King Huigang of Silla (Hanja: 희강왕/僖康王; Committed Suicide: 838; Reigned: 836–838) , whose born as Kim Je-ryung (김제륭/金悌隆) was the 43rd ruler of the Korean kingdom of Silla. He was the grandson of King Wonseong and the son of ichan Kim Heon-jeong (Posthumous King Ikseong the Great [익성대왕/翌成大王]). He married Lady Munmok, who was the daughter of daeachan Kim Chung-gong.
After the death of King Heungdeok in 836, Huigang and his uncle (Heungdeok's younger cousin) Kim Gyun-jeong struggled for power. After Kim Myeong (later King Minae of Silla) killed Kim Gyun-jeong, Huigang rose to the throne and made Kim Myeong his Sangdaedeung (True bone). However the following year, Kim Myeong rebelled against him. King Huigang killed himself, and was buried on the foot of Mount Sosan in Gyeongju. Samguk Sagi (History of the Three Kingdoms) records that King Huigang’s body is buried on Mt. Sosan, but it is uncertain which mountain Mt. Sosan is now.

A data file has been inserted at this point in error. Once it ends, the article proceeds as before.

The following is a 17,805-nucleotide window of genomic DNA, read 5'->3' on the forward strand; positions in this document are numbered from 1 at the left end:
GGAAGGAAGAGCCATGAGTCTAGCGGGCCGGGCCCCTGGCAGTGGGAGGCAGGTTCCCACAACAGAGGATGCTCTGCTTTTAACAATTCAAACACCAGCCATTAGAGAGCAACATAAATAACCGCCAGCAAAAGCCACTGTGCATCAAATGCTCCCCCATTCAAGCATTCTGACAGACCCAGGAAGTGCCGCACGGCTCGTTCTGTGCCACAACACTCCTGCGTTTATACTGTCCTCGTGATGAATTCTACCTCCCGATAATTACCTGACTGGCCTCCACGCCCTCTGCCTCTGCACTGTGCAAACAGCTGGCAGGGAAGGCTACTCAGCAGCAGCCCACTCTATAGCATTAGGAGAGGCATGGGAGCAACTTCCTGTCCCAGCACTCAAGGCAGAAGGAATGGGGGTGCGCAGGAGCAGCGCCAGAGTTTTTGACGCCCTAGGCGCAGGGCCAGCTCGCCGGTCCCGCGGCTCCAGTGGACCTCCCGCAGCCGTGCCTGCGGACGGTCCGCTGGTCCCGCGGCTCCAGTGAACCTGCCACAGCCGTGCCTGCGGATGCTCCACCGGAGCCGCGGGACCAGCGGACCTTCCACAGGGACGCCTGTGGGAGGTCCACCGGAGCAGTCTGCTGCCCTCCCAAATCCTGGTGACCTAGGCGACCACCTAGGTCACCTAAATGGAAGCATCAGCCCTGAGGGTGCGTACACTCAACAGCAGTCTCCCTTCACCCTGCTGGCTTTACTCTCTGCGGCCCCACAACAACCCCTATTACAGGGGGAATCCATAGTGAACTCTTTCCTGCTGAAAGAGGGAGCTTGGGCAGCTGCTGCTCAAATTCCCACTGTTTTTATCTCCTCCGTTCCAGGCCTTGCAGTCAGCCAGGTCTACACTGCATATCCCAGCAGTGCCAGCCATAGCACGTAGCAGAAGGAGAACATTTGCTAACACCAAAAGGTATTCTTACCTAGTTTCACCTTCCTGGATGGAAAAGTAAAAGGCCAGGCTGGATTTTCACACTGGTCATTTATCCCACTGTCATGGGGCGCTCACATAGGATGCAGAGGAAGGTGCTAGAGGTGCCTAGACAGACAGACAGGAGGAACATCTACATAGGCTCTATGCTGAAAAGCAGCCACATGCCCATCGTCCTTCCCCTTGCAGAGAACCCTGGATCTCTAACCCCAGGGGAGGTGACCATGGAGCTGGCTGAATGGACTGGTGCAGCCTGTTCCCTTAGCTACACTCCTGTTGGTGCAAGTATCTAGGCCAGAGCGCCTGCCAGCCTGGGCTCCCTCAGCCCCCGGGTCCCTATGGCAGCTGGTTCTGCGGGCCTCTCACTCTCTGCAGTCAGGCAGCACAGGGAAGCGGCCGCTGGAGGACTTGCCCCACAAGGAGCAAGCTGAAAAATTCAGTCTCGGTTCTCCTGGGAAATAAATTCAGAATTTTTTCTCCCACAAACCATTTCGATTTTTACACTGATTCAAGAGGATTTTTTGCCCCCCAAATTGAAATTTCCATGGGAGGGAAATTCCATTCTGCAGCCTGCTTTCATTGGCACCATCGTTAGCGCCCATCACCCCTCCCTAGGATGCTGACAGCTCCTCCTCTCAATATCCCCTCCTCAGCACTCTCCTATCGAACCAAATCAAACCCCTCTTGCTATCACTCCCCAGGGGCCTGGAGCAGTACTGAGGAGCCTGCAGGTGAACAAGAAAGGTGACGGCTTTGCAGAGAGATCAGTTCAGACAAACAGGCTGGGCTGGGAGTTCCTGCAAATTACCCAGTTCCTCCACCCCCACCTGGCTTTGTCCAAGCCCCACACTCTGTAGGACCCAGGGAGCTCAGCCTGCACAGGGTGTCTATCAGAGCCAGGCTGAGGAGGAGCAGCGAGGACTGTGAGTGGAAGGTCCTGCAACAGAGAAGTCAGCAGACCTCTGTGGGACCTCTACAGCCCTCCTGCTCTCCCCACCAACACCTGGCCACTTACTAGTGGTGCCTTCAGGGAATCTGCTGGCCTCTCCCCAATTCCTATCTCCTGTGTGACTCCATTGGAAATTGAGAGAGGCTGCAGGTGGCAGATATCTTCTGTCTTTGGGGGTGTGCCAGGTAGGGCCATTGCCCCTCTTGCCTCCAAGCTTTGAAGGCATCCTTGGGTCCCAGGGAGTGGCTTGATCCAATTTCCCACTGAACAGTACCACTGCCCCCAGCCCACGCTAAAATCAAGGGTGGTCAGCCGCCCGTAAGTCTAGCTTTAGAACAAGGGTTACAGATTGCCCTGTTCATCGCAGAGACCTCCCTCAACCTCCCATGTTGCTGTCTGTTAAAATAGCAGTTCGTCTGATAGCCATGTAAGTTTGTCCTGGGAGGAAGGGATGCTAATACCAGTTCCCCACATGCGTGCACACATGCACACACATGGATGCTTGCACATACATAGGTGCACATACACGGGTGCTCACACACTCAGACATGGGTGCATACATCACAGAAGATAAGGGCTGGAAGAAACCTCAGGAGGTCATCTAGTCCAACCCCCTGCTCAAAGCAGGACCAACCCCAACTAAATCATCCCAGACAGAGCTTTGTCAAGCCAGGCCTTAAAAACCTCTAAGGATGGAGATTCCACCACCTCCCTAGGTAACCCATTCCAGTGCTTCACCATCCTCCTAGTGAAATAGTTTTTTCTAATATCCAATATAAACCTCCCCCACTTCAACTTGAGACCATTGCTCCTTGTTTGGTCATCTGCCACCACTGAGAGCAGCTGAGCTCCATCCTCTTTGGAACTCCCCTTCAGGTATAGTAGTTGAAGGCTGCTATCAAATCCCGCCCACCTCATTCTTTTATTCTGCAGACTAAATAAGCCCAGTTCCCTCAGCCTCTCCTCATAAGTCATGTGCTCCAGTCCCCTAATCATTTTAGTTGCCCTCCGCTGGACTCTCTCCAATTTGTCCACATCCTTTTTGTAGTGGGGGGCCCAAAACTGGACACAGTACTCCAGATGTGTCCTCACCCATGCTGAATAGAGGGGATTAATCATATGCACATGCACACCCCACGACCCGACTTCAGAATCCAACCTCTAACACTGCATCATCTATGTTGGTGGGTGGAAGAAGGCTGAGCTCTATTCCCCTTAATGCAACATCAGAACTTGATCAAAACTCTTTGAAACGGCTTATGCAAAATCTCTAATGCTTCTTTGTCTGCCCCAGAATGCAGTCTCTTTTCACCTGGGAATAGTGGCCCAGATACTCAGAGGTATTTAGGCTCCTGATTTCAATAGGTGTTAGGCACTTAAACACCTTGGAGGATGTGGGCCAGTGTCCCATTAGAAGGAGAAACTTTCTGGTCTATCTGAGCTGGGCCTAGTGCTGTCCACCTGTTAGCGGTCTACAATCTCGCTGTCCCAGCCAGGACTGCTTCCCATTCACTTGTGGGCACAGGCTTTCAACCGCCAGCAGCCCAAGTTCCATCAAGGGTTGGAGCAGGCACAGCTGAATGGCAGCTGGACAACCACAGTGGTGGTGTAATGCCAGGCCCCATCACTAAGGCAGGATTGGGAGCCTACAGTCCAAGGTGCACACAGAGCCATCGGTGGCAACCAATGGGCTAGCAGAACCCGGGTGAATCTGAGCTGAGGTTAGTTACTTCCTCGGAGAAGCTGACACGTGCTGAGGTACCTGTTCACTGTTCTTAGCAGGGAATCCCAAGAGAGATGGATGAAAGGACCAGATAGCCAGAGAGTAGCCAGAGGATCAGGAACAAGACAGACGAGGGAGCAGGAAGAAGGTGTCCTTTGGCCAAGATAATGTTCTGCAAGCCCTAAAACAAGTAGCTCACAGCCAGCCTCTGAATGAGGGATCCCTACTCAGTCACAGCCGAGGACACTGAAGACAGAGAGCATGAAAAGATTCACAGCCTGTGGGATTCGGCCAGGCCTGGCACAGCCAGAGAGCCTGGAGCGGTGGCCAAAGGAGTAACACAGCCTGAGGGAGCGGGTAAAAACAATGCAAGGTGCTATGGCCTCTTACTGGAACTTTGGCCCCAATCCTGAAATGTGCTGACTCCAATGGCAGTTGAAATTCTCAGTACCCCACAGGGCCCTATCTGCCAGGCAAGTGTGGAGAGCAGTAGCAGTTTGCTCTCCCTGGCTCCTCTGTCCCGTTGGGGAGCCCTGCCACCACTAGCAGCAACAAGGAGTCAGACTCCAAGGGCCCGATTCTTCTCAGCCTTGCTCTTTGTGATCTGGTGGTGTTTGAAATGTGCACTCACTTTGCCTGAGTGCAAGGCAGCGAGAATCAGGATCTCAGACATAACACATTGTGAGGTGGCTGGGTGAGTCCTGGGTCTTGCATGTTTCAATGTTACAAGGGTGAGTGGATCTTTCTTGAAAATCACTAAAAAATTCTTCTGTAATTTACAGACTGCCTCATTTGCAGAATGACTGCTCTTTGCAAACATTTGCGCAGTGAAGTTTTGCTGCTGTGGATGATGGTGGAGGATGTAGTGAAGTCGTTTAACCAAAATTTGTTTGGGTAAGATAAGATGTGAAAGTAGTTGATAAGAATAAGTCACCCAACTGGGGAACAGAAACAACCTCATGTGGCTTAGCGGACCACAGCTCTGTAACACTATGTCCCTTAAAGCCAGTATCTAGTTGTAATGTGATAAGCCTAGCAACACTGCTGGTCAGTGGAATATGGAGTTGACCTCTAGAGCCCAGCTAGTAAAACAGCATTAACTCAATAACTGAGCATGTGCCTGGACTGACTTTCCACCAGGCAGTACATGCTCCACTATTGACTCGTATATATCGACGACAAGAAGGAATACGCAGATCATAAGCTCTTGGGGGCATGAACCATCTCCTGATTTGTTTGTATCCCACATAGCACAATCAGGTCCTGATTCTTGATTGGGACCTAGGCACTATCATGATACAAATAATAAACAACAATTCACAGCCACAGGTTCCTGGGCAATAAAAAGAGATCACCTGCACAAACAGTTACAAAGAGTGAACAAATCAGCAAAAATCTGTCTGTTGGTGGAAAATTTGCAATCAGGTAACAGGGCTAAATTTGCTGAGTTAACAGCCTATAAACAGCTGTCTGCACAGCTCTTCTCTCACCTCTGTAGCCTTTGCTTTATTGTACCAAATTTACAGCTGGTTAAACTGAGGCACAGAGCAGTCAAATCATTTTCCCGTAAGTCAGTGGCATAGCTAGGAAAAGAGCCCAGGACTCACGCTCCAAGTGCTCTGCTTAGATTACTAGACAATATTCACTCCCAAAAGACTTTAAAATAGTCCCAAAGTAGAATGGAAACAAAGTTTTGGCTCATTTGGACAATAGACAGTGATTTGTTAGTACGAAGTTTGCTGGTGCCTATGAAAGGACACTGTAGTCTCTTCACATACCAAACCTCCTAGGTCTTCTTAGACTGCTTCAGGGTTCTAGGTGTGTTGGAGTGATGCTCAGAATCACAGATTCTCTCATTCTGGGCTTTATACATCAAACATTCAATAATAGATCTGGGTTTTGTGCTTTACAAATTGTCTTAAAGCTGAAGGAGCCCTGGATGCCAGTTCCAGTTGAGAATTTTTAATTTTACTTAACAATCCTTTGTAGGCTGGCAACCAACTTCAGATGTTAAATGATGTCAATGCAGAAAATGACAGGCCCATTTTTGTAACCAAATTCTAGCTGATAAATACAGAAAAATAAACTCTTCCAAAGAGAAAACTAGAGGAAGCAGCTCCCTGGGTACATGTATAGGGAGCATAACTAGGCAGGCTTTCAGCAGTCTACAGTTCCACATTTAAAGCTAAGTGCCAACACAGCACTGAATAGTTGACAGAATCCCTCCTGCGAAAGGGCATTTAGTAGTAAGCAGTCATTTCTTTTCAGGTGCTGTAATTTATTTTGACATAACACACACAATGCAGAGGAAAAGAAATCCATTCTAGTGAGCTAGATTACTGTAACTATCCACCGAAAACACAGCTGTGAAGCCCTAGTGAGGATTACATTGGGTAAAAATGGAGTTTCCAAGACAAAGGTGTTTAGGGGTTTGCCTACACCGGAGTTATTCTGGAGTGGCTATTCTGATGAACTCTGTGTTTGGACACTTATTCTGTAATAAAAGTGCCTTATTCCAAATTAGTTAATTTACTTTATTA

The Royal Tomb of King Huigang in Mangseong-ri 34-beonji, Naenam-myeon, Gyeongju City, Northern Gyeongsang Province is located in the middle of a low hillock, and its bottom surface is slightly inclined from north to south. It is a burial mound tumulus with soil, with a girth of 14 m and a height of 2.8 m. It has a tombstone. It is slightly larger than ordinary graves but has no special features.
In King Yeongjo’s reign in the Joseon Dynasty, Hwagye Yoo Ui-geon (화계 유의건/花溪 柳宜健) from Gyeongju claimed in his anthology entitled Hwagyejip (화계집/花溪集 - Sir Hwagye's Compilation of Works), it was problematic that 17 royal tombs had been additionally designated since 1730. This is one of these controversial tombs.